Stacey Kent has come up with captivating collection to honor Fred Astaire as a singer by putting together a play list of thirteen tunes written by the cream of the popular song writers. With his low key, narrow ranged voice, Astaire probably introduced and/or made popular more songs that were destined to become cherished entries in the Great American Songbook than any other artist. There are songs by the likes of Jimmy McHugh, Dorothy Fields, Jerome Kern, the Gershwin Brothers, Harold Arlen, Johnny Mercer and Irving Berlin on this album. (I react with scepticism every time I hear Astaire's sing "I Won't Dance"). Was it because he had a great voice? Of course not. But his approach to singing was the same as to his dancing, very relaxed - - or so he made it appear. And this is what makes this album attractive. Kent conveys a similar feeling of relaxation and has a much better voice than Astaire. The play list is delivered within one of three musical settings, just with piano, piano plus rhythm, and in a larger aggregation which includes sax and guitar. Irrespective of the instrumental setting, all of the tunes are delivered with Kent's pleasant nasal twang which helps her create the impression that the lyrics are part of an intimate one on one conversation with each listener.
Kent's pianist on this set, David Newton, is fast becoming one of the premiere accompanists in the business having worked with such top flight singers as Tina May. He and Kent display their musical affection with each other on a relaxed, suave rendition of "Isn't This A Lovely Day" and on "They Can't Take that Away from Me", during which Kent and Newton gently joust during an elegant performance. "`S Wonderful, usually performed at a rip roaring pace, is done in a languid medium tempo with Newton's piano, an effortlessly lilting Colin Oxley guitar and Tomlinson's tenor sharing the mike with Kent. "A Fine Romance" is about as fast as it gets on this album as Kent is backed by a piano trio with Oxley's cleaned line guitar added. Newton engages in a bit of Erroll Garner-like humming during his solo on this tune. Jim Tomlinson's romantic tenor is featured on "Let Yourself Go" and "They All Laughed". On "One for My Baby", he brings out his clarinet, using the middle register creating a melancholy mood for this definitive "I'm drowning my sorrows in booze" tune.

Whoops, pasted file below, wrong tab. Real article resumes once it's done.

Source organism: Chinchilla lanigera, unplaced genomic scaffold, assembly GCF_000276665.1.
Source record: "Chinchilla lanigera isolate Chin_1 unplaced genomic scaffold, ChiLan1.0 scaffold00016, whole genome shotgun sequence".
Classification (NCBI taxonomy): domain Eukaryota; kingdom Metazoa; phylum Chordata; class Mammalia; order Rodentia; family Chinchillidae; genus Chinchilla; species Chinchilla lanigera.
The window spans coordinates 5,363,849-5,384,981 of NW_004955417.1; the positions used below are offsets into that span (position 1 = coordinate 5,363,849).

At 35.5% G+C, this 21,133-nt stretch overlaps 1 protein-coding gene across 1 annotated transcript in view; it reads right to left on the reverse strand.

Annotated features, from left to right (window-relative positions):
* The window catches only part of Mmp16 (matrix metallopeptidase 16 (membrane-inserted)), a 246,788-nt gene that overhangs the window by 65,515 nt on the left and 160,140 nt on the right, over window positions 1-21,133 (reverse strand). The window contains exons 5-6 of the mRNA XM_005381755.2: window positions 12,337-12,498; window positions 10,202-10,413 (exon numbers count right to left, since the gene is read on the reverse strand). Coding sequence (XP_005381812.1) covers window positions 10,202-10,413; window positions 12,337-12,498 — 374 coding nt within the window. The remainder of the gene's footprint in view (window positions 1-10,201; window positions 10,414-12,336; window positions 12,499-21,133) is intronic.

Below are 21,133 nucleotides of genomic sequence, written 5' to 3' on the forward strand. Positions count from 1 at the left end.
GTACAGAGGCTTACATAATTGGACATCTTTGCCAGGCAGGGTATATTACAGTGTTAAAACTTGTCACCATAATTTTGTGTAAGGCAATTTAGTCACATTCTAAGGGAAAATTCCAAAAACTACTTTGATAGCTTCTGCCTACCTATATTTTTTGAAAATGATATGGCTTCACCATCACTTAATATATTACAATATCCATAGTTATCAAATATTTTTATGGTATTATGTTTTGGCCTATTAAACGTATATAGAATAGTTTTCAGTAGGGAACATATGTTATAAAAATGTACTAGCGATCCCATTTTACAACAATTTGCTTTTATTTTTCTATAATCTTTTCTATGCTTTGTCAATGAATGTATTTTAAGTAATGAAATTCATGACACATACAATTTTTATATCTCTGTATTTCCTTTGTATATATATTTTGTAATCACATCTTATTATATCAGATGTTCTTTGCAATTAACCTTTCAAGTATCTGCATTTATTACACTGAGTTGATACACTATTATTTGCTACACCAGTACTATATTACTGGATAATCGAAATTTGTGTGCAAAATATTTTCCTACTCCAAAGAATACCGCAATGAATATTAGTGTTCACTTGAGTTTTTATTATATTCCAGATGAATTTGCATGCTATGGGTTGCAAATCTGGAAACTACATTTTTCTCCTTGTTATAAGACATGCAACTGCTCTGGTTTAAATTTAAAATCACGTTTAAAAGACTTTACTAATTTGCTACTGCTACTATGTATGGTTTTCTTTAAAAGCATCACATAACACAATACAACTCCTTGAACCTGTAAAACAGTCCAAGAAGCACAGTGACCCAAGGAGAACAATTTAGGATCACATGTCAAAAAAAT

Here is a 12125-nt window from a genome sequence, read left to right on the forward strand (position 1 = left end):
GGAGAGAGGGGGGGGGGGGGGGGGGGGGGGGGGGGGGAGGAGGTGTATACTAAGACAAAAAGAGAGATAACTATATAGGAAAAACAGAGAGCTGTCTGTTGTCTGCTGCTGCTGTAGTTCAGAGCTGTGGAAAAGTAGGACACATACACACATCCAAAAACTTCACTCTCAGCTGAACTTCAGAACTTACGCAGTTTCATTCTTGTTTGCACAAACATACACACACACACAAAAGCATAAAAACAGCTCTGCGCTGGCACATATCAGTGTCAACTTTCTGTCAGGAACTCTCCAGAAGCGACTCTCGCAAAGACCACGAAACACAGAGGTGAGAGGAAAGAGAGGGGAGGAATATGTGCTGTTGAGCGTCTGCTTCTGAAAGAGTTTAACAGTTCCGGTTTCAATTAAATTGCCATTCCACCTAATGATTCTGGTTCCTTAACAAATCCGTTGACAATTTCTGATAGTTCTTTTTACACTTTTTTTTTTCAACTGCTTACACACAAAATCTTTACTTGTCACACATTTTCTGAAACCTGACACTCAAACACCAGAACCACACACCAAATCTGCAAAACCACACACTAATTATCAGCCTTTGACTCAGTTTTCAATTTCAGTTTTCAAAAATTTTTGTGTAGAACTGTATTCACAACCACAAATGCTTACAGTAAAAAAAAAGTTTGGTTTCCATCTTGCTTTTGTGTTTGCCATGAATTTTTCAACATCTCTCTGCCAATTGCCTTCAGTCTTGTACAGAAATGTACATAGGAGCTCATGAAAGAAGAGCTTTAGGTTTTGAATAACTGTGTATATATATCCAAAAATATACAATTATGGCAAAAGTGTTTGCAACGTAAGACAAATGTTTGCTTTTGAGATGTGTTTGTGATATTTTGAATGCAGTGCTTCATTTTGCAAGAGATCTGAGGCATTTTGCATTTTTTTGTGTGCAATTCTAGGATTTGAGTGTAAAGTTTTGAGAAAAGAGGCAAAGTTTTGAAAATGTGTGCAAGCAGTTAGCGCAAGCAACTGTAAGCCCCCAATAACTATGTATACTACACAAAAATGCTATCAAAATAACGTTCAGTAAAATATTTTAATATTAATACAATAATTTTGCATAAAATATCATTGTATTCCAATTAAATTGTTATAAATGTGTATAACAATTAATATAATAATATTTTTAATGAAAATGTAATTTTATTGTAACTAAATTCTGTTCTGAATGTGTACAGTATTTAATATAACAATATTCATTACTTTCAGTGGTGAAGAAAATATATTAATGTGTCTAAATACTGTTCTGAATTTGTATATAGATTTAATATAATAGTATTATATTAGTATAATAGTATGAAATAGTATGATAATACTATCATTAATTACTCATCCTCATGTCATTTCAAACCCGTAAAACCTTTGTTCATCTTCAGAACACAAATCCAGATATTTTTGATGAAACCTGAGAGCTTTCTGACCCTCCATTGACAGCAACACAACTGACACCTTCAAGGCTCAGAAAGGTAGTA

Let Yourself Go reached #1 on the Tower Europe Jazz Chart and #4as the Jazz Journal critics' Best Albums of 1999. In addition to providing more than 50 minutes of musical entertainment, the liner notes set out the lyrics for each of the tunes on the album. This is another excellent album by American born, UK-based singer Stacey Kent and is enthusiastically recommended. By the way, visit the engaging Ms Kent on her web site at http://members. aol.com/staceykent.
Tracks:Let Yourself Go; They Can't Take That Away from Me; I Won't Dance; Isn't This a Lovely Day?; They All Laughed; He Loves and She Loves; Shall We Dance?; One for My Baby (and One More for the Road); `S Wonderful; A Fine Romance; I Guess I'll Have to Change My Plans; I'm Putting all My Eggs in One Basket; By Myself